Mental Illness Leaves People Worse-off Worse-off or better-off? Many who experience alleged mental disorders do not agree that they are worse-off in their condition than they would be otherwise – but is that really the case? Many of those people who experience alleged mental disorders do not agree that they are worse-off in their condition than they would be otherwise; if anything, they believe it offers certain benefits to them. For example, the compulsive gambler who just wins, the bipolar person in the manic phase of the condition, or the anexoric are all people who will likely deny that alleged mental disorders make their lives impoverished. The next several pages will look at George Graham’ account of being worse off and will argue...The end:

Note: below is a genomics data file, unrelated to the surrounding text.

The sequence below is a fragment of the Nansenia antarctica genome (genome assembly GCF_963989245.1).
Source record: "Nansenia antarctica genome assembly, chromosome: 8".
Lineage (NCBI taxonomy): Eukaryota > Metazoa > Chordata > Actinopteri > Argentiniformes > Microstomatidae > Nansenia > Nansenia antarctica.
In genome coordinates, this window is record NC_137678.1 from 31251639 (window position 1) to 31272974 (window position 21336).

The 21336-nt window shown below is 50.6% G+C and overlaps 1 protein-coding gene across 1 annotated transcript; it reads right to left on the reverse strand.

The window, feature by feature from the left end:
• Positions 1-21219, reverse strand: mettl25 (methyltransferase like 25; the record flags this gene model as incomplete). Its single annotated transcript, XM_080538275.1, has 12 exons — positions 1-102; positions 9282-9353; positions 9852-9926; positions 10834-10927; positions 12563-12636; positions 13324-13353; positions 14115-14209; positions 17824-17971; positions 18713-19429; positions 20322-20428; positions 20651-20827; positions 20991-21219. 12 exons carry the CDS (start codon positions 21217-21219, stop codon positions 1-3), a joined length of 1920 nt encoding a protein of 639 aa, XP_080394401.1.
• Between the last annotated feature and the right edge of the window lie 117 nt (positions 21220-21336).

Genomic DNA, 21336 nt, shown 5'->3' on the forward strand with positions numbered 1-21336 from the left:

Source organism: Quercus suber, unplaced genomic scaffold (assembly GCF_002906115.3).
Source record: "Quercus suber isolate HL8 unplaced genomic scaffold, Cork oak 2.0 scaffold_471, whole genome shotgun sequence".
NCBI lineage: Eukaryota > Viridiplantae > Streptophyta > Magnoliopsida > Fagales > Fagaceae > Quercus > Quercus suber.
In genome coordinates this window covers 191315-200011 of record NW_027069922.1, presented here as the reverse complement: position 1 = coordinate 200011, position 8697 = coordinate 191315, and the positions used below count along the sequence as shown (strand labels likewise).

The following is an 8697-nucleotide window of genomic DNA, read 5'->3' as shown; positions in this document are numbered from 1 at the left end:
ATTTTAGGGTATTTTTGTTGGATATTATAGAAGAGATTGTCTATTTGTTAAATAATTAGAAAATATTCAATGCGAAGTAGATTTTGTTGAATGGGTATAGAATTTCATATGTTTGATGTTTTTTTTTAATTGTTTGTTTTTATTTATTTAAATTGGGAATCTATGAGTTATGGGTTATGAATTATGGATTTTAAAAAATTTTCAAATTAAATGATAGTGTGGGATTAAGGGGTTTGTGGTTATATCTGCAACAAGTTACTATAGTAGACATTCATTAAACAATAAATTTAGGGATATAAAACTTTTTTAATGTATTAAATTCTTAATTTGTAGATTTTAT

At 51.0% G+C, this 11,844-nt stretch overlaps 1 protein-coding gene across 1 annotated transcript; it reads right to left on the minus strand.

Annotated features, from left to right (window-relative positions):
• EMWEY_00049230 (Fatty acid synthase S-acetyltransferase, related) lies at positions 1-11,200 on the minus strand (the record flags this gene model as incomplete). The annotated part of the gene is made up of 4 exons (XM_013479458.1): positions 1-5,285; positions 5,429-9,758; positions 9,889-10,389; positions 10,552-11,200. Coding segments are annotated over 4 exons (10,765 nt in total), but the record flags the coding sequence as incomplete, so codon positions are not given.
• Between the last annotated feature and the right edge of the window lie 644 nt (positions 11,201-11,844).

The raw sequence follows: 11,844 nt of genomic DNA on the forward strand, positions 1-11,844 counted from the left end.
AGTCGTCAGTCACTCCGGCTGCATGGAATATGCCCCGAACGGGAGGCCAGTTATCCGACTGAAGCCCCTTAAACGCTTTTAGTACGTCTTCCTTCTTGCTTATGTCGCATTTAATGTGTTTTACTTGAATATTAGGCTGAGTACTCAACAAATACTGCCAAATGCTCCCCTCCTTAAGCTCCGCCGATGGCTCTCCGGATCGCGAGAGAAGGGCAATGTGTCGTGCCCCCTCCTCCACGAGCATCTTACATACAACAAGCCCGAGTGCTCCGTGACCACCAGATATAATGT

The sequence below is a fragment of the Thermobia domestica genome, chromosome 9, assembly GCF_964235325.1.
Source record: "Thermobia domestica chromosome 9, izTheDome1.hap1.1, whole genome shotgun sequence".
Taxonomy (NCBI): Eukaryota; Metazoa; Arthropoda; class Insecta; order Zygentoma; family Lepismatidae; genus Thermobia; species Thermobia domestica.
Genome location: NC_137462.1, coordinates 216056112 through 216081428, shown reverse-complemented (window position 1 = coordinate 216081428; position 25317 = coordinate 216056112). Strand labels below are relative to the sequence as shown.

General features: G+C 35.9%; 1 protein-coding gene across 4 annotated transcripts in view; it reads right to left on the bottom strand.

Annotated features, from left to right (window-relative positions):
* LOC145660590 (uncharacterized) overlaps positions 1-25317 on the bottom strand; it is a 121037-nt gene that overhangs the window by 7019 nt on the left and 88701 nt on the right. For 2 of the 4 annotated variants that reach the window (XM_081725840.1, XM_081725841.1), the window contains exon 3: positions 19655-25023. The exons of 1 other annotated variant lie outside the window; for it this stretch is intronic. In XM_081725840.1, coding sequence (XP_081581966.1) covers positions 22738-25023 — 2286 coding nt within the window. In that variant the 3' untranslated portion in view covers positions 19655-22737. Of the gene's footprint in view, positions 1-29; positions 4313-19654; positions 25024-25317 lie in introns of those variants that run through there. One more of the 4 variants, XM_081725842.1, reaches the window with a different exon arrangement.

.....alysis, thinking in this fashion can only be described as frivolous and deluded thinking that will bring ill and never any good to a human life. Works Cited Government of Ontario. “Mental Health Act, 1990 (2004, 2010).” 2010. 3 Feb. 2011 http://www.e-laws.gov.on.ca/html/statutes/english/elaws_statutes_90m07_e.htm Graham, George. The Disordered Mind: An Introduction to Philosophy of Mind and Mental Illness. New York: Routledge , 2010. Have, Margreet ten, Wilma Vollebergh , Rob Bijil , & Willem A. Nolen. “Bipolar disorder in the general population in the Netherlands (prevalence, consequences and care utilization): results from the Netherlands Mental Health survey and incidence study.” Journal of Affective Disorders, 68.2-3(2002): 203-213.